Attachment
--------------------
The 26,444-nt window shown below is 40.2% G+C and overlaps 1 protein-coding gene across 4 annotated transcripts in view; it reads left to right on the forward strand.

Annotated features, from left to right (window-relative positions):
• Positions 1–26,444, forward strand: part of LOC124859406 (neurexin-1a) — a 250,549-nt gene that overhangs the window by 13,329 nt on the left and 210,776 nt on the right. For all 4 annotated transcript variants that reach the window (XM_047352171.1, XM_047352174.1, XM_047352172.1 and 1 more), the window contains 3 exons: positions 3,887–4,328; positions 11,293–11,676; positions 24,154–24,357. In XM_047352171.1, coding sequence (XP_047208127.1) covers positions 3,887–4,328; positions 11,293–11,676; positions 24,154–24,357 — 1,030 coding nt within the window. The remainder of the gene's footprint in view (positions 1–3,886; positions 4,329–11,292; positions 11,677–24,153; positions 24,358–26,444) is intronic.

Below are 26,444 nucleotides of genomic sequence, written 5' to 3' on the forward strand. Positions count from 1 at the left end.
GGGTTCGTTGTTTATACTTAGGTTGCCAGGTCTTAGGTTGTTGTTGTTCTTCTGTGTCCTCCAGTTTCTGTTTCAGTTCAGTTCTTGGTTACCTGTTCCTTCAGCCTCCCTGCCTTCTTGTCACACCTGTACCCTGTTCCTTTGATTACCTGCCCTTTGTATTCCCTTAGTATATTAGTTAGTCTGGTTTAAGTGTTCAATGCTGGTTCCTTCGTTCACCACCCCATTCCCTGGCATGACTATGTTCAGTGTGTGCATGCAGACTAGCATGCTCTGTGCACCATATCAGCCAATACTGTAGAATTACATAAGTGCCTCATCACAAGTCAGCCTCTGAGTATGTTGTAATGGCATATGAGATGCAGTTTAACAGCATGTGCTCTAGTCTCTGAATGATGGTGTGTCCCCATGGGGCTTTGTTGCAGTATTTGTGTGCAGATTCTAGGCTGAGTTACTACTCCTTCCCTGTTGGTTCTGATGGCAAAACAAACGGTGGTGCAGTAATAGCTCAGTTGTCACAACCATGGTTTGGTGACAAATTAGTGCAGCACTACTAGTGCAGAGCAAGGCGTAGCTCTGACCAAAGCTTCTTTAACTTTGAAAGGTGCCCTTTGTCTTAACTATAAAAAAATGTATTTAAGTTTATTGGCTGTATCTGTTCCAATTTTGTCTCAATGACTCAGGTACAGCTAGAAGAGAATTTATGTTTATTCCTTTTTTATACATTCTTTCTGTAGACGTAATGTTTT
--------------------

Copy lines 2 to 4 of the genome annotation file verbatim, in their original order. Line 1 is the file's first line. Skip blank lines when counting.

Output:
Annotated features, from left to right (window-relative positions):
• Positions 1–26,444, forward strand: part of LOC124859406 (neurexin-1a) — a 250,549-nt gene that overhangs the window by 13,329 nt on the left and 210,776 nt on the right. For all 4 annotated transcript variants that reach the window (XM_047352171.1, XM_047352174.1, XM_047352172.1 and 1 more), the window contains 3 exons: positions 3,887–4,328; positions 11,293–11,676; positions 24,154–24,357. In XM_047352171.1, coding sequence (XP_047208127.1) covers positions 3,887–4,328; positions 11,293–11,676; positions 24,154–24,357 — 1,030 coding nt within the window. The remainder of the gene's footprint in view (positions 1–3,886; positions 4,329–11,292; positions 11,677–24,153; positions 24,358–26,444) is intronic.

Below are 26,444 nucleotides of genomic sequence, written 5' to 3' on the forward strand. Positions count from 1 at the left end.